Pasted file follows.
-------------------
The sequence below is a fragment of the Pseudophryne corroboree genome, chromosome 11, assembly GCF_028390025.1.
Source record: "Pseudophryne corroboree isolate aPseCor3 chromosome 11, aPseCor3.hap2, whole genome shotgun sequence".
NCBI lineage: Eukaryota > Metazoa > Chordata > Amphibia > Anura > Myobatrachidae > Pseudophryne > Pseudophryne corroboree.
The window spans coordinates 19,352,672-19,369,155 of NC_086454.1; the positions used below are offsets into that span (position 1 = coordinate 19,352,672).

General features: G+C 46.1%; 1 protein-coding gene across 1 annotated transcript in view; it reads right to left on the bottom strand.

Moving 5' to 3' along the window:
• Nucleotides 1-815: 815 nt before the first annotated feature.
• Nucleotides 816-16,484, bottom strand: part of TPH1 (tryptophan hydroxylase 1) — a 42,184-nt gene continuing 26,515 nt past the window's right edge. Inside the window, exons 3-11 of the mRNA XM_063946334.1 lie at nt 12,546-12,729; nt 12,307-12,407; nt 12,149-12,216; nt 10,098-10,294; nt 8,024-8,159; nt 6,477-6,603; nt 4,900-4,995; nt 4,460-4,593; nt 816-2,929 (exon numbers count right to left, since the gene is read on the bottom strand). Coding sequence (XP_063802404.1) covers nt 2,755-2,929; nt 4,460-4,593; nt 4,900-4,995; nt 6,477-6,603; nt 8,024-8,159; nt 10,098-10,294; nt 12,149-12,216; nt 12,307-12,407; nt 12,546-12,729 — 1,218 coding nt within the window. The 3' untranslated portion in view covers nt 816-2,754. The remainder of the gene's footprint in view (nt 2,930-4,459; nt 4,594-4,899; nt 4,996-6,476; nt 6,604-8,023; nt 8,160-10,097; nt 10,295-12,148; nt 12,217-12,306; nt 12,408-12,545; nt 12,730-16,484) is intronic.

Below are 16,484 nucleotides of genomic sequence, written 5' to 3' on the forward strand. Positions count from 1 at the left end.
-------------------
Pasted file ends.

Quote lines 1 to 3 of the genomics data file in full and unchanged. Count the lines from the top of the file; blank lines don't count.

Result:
The sequence below is a fragment of the Pseudophryne corroboree genome, chromosome 11, assembly GCF_028390025.1.
Source record: "Pseudophryne corroboree isolate aPseCor3 chromosome 11, aPseCor3.hap2, whole genome shotgun sequence".
NCBI lineage: Eukaryota > Metazoa > Chordata > Amphibia > Anura > Myobatrachidae > Pseudophryne > Pseudophryne corroboree.